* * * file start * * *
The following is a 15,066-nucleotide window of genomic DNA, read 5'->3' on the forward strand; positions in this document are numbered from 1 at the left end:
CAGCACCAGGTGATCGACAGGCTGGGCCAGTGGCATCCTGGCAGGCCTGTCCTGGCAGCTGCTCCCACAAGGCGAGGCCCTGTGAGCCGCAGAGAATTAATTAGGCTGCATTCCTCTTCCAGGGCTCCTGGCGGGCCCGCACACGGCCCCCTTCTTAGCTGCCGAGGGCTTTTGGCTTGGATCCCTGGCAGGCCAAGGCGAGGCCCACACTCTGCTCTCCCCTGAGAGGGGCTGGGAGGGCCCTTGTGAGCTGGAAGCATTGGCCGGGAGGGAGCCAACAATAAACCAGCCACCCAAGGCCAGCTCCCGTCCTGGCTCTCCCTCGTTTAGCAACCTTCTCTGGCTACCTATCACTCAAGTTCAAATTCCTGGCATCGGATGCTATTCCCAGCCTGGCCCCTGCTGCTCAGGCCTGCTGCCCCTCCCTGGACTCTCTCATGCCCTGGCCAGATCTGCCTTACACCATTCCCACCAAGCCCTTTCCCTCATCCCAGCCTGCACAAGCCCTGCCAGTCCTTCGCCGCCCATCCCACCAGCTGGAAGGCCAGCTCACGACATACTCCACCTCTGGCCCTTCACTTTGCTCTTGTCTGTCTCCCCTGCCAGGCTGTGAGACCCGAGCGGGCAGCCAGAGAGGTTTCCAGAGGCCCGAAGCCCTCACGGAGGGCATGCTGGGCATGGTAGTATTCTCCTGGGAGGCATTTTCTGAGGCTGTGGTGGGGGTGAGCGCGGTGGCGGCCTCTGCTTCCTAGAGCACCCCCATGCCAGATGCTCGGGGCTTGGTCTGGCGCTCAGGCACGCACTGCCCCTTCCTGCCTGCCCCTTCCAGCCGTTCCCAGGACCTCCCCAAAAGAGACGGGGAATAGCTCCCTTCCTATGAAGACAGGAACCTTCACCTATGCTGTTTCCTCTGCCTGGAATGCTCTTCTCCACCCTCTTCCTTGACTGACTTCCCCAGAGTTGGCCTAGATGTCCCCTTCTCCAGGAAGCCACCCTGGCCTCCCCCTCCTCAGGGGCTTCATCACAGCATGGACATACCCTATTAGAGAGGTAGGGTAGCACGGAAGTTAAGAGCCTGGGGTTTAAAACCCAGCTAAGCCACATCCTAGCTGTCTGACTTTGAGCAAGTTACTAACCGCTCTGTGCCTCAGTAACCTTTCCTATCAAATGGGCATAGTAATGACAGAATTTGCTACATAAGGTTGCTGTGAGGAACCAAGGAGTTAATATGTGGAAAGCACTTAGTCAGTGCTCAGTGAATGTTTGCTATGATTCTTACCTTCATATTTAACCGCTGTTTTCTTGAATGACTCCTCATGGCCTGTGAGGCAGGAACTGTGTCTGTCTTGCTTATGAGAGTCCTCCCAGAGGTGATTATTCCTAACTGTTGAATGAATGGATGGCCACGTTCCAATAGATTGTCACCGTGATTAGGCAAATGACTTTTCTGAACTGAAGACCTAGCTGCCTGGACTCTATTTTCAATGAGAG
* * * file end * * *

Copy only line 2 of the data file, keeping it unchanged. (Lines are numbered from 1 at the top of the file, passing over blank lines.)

CAGCACCAGGTGATCGACAGGCTGGGCCAGTGGCATCCTGGCAGGCCTGTCCTGGCAGCTGCTCCCACAAGGCGAGGCCCTGTGAGCCGCAGAGAATTAATTAGGCTGCATTCCTCTTCCAGGGCTCCTGGCGGGCCCGCACACGGCCCCCTTCTTAGCTGCCGAGGGCTTTTGGCTTGGATCCCTGGCAGGCCAAGGCGAGGCCCACACTCTGCTCTCCCCTGAGAGGGGCTGGGAGGGCCCTTGTGAGCTGGAAGCATTGGCCGGGAGGGAGCCAACAATAAACCAGCCACCCAAGGCCAGCTCCCGTCCTGGCTCTCCCTCGTTTAGCAACCTTCTCTGGCTACCTATCACTCAAGTTCAAATTCCTGGCATCGGATGCTATTCCCAGCCTGGCCCCTGCTGCTCAGGCCTGCTGCCCCTCCCTGGACTCTCTCATGCCCTGGCCAGATCTGCCTTACACCATTCCCACCAAGCCCTTTCCCTCATCCCAGCCTGCACAAGCCCTGCCAGTCCTTCGCCGCCCATCCCACCAGCTGGAAGGCCAGCTCACGACATACTCCACCTCTGGCCCTTCACTTTGCTCTTGTCTGTCTCCCCTGCCAGGCTGTGAGACCCGAGCGGGCAGCCAGAGAGGTTTCCAGAGGCCCGAAGCCCTCACGGAGGGCATGCTGGGCATGGTAGTATTCTCCTGGGAGGCATTTTCTGAGGCTGTGGTGGGGGTGAGCGCGGTGGCGGCCTCTGCTTCCTAGAGCACCCCCATGCCAGATGCTCGGGGCTTGGTCTGGCGCTCAGGCACGCACTGCCCCTTCCTGCCTGCCCCTTCCAGCCGTTCCCAGGACCTCCCCAAAAGAGACGGGGAATAGCTCCCTTCCTATGAAGACAGGAACCTTCACCTATGCTGTTTCCTCTGCCTGGAATGCTCTTCTCCACCCTCTTCCTTGACTGACTTCCCCAGAGTTGGCCTAGATGTCCCCTTCTCCAGGAAGCCACCCTGGCCTCCCCCTCCTCAGGGGCTTCATCACAGCATGGACATACCCTATTAGAGAGGTAGGGTAGCACGGAAGTTAAGAGCCTGGGGTTTAAAACCCAGCTAAGCCACATCCTAGCTGTCTGACTTTGAGCAAGTTACTAACCGCTCTGTGCCTCAGTAACCTTTCCTATCAAATGGGCATAGTAATGACAGAATTTGCTACATAAGGTTGCTGTGAGGAACCAAGGAGTTAATATGTGGAAAGCACTTAGTCAGTGCTCAGTGAATGTTTGCTATGATTCTTACCTTCATATTTAACCGCTGTTTTCTTGAATGACTCCTCATGGCCTGTGAGGCAGGAACTGTGTCTGTCTTGCTTATGAGAGTCCTCCCAGAGGTGATTATTCCTAACTGTTGAATGAATGGATGGCCACGTTCCAATAGATTGTCACCGTGATTAGGCAAATGACTTTTCTGAACTGAAGACCTAGCTGCCTGGACTCTATTTTCAATGAGAG